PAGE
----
If you spend time walking along stone walls eventually you’ll see a stone with a splash of bright orange on it. This is the sidewalk firedot lichen (Caloplaca feracissima,) so called because it is a lime lover and grows on concrete sidewalks, which have lime in them. When you see it in a stone wall it’s a fair bet that the stone it grows on has limestone in it.

10-sidewalk-firedot-lichen

A closer look at this example of the sidewalk firedot lichen showed it was made up of mostly irregularly shaped fruiting bodies, so it was making plenty of spores. I think this is the first time I’ve seen it do so.

11-scattered-rock-posy-2

I had to visit my old friend the scattered rock posy lichen (Rhizoplaca subdiscrepans) that I’ve been watching grow for several years now. It has gone from penny to quarter size (0.75-0.95 in) and is both beautiful and unusual with its brain like body (Thallus) and orange fruiting discs (Apothecia.) I always find them growing on stone in full sun. This is a lichen that never seems to stop producing spores; its orange pad like apothecia are always there.

12-blueberry-buds

If you’re stuck in the winter doldrums and feel the need for some color, just find a blueberry bush; everything about them is red, except the berries. Part of the reason the earliest English settlers survived New England winters in Plymouth was because the Native Americans of the Wampanoag tribe showed them how to dry blueberries for winter use. Natives used the dried berries in soups and stews and as a rub for meat. They also made tea from the dried leaves. More than 35 species of blueberries are native to the U.S.

13-amber-jelly

Amber jelly fungi (Exidia recisa) have started to appear on downed trees and limbs. You can’t tell from this photo because these examples were frozen solid but this fungus has a shiny side and a matte finish side. The spores are produced on the shiny side and if I understand what I’ve read correctly, this is true of most jelly fungi. This one has the color of jellied cranberry sauce. Jelly fungi can absorb up to 60 times their weight in water, so if a weakened branch is covered with them as this oak limb was, it doesn’t take much of a wind to bring the heavily weighted branch and the jelly fungi to the ground. Jelly fungi are a signal that the tree’s health isn’t good.

14-indian-pipe-seed-head

Indian pipe (Monotropa uniflora) seed pods look like beautiful carved wooden flowers that have been stuck into the snow. Most have split open by now into 5 separate parts to release tens of thousands of seeds to the wind. Each individual seed is only ten cells thick. Indian pipes are parasitic on certain fungi, which in turn are often parasitic on the roots of trees so in a roundabout way they get their food from trees.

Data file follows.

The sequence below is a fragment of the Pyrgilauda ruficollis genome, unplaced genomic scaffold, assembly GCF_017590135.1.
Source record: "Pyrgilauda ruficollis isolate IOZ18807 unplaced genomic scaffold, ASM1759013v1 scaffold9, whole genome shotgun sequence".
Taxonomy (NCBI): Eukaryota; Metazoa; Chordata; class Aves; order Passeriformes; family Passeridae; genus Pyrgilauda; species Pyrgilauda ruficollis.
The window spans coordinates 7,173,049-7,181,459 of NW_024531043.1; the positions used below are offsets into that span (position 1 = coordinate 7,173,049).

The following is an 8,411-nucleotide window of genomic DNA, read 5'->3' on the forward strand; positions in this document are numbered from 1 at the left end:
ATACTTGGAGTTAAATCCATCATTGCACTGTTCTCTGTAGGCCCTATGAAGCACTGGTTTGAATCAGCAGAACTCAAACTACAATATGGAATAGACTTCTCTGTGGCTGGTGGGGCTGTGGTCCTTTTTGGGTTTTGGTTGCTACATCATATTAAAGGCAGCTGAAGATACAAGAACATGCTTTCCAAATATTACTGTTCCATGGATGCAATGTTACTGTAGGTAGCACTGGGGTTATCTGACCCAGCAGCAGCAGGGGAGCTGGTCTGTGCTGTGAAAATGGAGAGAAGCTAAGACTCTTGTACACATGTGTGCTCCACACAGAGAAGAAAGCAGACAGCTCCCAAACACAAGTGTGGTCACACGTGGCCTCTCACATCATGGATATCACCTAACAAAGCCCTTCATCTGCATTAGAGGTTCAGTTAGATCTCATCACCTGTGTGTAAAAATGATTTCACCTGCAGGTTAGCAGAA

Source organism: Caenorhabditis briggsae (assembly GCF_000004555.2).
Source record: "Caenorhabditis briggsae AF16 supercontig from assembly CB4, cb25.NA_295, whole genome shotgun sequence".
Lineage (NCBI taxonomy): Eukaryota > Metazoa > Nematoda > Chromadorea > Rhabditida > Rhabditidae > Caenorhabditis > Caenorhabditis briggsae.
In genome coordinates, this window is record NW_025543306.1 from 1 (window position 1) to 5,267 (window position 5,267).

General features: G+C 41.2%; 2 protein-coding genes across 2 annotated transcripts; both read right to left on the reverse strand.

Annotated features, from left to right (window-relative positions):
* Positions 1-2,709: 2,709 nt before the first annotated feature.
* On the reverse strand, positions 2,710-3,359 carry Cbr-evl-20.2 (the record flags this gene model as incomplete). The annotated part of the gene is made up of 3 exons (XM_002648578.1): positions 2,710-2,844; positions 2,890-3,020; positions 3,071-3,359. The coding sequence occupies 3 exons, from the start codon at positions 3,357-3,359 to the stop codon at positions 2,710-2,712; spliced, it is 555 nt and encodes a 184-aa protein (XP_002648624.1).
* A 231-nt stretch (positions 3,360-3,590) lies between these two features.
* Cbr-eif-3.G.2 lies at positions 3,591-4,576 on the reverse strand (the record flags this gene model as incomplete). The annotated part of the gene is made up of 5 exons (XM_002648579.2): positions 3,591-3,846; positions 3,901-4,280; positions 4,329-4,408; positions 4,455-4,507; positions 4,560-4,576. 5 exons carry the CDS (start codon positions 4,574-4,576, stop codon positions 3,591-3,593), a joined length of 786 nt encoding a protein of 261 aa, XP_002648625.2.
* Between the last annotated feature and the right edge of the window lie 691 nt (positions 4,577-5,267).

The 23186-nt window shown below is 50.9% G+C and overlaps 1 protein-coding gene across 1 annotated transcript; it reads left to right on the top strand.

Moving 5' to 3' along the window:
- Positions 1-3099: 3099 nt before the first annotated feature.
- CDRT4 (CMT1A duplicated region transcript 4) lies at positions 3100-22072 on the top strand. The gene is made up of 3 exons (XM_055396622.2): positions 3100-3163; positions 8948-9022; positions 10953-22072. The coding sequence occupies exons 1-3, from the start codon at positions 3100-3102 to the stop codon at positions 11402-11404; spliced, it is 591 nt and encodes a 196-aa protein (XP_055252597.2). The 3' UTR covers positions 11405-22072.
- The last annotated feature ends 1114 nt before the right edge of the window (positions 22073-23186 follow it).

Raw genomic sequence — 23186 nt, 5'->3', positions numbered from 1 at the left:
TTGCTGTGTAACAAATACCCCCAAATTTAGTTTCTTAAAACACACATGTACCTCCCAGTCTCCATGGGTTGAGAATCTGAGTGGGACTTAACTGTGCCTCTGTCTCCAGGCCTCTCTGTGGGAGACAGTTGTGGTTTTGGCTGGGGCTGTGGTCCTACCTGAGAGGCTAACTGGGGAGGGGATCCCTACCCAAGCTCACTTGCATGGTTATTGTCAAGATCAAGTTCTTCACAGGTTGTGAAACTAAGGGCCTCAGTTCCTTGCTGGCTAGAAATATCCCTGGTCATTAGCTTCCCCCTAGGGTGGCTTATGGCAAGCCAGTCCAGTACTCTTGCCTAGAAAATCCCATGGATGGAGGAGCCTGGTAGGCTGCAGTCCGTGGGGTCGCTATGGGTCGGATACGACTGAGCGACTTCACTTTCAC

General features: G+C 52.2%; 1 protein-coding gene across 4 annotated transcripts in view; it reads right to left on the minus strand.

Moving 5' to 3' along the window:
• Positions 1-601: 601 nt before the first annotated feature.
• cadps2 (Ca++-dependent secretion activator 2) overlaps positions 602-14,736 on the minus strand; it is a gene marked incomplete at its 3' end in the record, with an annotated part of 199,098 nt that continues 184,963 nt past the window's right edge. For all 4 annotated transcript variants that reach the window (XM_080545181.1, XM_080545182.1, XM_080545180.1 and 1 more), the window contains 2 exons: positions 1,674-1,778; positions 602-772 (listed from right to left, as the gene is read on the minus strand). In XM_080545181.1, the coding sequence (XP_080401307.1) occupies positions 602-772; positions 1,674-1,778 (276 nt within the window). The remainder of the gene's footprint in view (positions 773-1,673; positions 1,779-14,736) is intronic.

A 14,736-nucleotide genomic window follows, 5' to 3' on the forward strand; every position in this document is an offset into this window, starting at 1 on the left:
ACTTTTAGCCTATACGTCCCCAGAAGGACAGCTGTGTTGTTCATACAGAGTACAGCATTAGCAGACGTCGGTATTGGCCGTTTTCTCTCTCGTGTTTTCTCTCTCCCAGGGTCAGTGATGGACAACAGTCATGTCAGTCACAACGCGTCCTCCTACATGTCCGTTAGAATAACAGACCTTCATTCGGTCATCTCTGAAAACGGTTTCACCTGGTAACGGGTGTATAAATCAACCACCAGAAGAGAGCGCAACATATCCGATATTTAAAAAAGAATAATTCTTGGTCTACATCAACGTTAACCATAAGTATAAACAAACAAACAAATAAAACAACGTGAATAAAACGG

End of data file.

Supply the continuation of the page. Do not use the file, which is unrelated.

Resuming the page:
15-tinder-fungi

Tinder polypores (Fomes fomentarius), also called horse hoof fungus, grew on a fallen log, but didn’t grow on the tree while it was standing. I know this because their spore bearing surfaces pointed towards the ground. If they had grown before the tree fell then their spore bearing surfaces would appear perpendicular rather than parallel to the ground. This bracket fungus produces spores at all times of year but through spring and summer studies have shown that as many as 800 million can be produced in a single hour. The fungus is also known for its ability to stop bleeding and was recommended for that purpose by none other than the father of medicine himself, Hippocrates (460 – 370 BCE).

16-twisted-log

I’ve searched and searched for the answer to why some trees twist when they grow and the short answer seems to be; nobody really knows. What is known is that the wood is often weaker and boards cut from spiral grained trees often twist as they dry, yet while the tree is standing it is more limber than a straight grained tree and is better able to withstand high winds. Scientists have also found that spiral growth can be left or right handed and both can sometimes appear on the same tree. Though spiral growth appears in the trunk, limbs and roots of some trees you often can’t see it until the bark comes off.

17-ice-on-a-log

It’s easy to believe that a fallen tree is just an old dead thing that is slowly rotting away but as the icicles on this example show, there is life in it yet.

18-raspberry-cane-2

It’s always a pleasure to see the beautiful blue of first year black raspberry canes in winter. The color is caused by a powdery wax which can protect the plant from sunburn, prevent moisture loss, or help shed excess water. In botanical terms, a plant part that looks like this is said to be glaucous, which describes the whitish blue color.

19-blue-jay-feather

The blue of this blue jay feather rivaled that of the black raspberry cane. I don’t see many blue feathers so I was happy to see this one.

20-blue-jay-feather

I was even happier when I looked a little closer. Seeing it up close revealed many things about blue jay feathers that I didn’t know. Chief among them was how very beautiful they are.

To look at a thing is very different from seeing a thing.  One does not see anything until one sees its beauty. ~ Oscar Wilde